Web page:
Dyed Bone as a Red Coral Imitation
Initial observation showed a strong resemblance to red coral, but careful microscopic observation proved otherwise. The sample lacked the typical “tree ring” or striated growth structure seen in corals, though it did display a network of fine veins throughout. Viewed from above, these veins appeared subparallel and were oriented along the length of the cabochon (figure 2). The veins also displayed orange-red color concentrations against the cabochon’s whitish bodycolor (again, see figure 2), suggesting that the material was both dyed and organic.
Detailed observations of the sample from all sides revealed that the subparallel veins were confined to circular concentric planes oriented along the length of the cabochon (figure 3, top); the individual veins were further surrounded by concentric whitish rings (figure 3, bottom). These structural features ruled out the possibility of coral, but the identity had yet to be established.
The sample’s spot RI was approximately 1.56, without any noticeable birefringence blink, while its hydrostatic SG was 2.01. Under a UV lamp, it displayed pinkish orange patchy fluorescence (which was stronger under long-wave UV). This characteristic is typically associated with dyes. Qualitative EDXRF analysis revealed the presence of phosphorus and calcium. Chemical, gemological, and observational features indicated bone, which was further confirmed by Raman spectroscopy. Raman spectra (figure 4) obtained using a 785 nm laser in the 200–2000 cm–1 region displayed a strong peak at approximately 960 cm–1, with weaker peaks at approximately 430, 586, and 1072 cm–1. Also present were a few indistinct features in the 1200–1700 cm–1 region. The peaks at approximately 960, 586, and 430 cm–1 were attributed to PO3–4 bending and stretching, and the one at 1072 cm–1 to CO3–4 stretching. The indistinct features between 1200 and 1700 cm–1 were due to collagen—the essential component of bone tissue (C. Kontoyannis et al., “Analysis of bone composition with Raman spectroscopy,” Proceedings of the 13th Panhellenic Pharmaceutical Congress, 2012, http://nemertes.lis.upatras.gr/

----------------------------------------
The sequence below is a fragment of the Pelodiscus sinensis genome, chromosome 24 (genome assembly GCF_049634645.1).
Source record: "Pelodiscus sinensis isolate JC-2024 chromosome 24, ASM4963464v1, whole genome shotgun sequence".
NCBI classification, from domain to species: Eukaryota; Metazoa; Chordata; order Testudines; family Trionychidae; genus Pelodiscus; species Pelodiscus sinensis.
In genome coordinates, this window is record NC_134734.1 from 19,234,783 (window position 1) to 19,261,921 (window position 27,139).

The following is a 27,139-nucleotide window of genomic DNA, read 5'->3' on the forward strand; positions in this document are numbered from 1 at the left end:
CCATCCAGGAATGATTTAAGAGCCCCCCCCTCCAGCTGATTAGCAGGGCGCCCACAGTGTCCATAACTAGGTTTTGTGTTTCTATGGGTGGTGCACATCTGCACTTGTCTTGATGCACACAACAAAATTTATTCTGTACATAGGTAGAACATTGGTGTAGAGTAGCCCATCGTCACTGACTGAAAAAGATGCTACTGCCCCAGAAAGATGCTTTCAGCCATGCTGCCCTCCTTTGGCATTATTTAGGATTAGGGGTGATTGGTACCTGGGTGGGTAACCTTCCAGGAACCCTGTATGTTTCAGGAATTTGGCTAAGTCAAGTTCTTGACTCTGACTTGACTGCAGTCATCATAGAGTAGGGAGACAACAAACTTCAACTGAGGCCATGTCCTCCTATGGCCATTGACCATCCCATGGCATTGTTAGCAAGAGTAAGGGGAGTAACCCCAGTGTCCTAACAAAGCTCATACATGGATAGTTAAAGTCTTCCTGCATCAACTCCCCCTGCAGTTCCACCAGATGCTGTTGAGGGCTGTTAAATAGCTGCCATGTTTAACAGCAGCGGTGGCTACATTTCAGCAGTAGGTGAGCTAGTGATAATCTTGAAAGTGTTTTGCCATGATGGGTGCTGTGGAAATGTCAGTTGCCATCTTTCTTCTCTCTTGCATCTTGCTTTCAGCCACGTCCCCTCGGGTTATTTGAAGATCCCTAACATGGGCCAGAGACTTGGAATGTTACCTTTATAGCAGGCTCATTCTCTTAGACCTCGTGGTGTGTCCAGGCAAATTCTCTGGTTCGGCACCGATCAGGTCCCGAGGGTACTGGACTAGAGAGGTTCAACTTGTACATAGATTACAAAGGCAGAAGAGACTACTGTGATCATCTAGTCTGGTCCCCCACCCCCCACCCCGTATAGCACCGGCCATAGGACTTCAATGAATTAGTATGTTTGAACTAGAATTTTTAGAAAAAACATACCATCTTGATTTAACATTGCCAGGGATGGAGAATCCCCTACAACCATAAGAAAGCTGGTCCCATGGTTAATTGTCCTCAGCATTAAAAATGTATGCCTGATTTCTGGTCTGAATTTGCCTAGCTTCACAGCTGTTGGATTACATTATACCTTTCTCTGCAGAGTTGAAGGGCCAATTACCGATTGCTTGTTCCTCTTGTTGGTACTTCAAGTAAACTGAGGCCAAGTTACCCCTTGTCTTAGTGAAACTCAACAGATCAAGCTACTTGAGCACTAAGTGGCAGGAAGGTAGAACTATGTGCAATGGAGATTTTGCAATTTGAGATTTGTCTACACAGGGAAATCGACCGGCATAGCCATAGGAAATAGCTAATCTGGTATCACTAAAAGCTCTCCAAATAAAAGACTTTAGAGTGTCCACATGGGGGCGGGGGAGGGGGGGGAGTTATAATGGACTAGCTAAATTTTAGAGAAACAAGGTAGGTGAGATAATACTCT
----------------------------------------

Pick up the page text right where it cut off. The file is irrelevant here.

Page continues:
Bones have been used as jewelry since ancient times, and some specimens are dyed or stained to make them appear older (Summer 2006 Lab Notes, p. 160). Bone is used to imitate ivory, but this is the first time we have seen a bone dyed red and presented as coral, an interesting and unusual imitation. Although the market penetration of this material is unknown, we cannot rule out the possibility of it being mixed in packets of red coral, and this separation would pose a challenge for jewelers and gemologists.